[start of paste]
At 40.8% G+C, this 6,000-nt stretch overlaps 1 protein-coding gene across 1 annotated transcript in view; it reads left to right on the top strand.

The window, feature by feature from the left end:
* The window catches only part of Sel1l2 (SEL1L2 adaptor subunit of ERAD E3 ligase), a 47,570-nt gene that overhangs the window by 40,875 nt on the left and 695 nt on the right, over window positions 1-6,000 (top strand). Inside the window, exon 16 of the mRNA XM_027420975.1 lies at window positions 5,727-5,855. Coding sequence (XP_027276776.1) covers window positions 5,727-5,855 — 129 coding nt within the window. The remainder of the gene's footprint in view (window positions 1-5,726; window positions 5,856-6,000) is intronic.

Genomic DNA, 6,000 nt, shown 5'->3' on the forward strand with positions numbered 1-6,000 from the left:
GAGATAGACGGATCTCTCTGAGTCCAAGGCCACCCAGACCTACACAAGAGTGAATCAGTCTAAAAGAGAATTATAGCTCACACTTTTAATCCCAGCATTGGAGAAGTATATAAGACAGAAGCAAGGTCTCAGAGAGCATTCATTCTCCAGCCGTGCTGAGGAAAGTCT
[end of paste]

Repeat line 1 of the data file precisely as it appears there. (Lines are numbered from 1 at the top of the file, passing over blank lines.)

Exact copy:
At 40.8% G+C, this 6,000-nt stretch overlaps 1 protein-coding gene across 1 annotated transcript in view; it reads left to right on the top strand.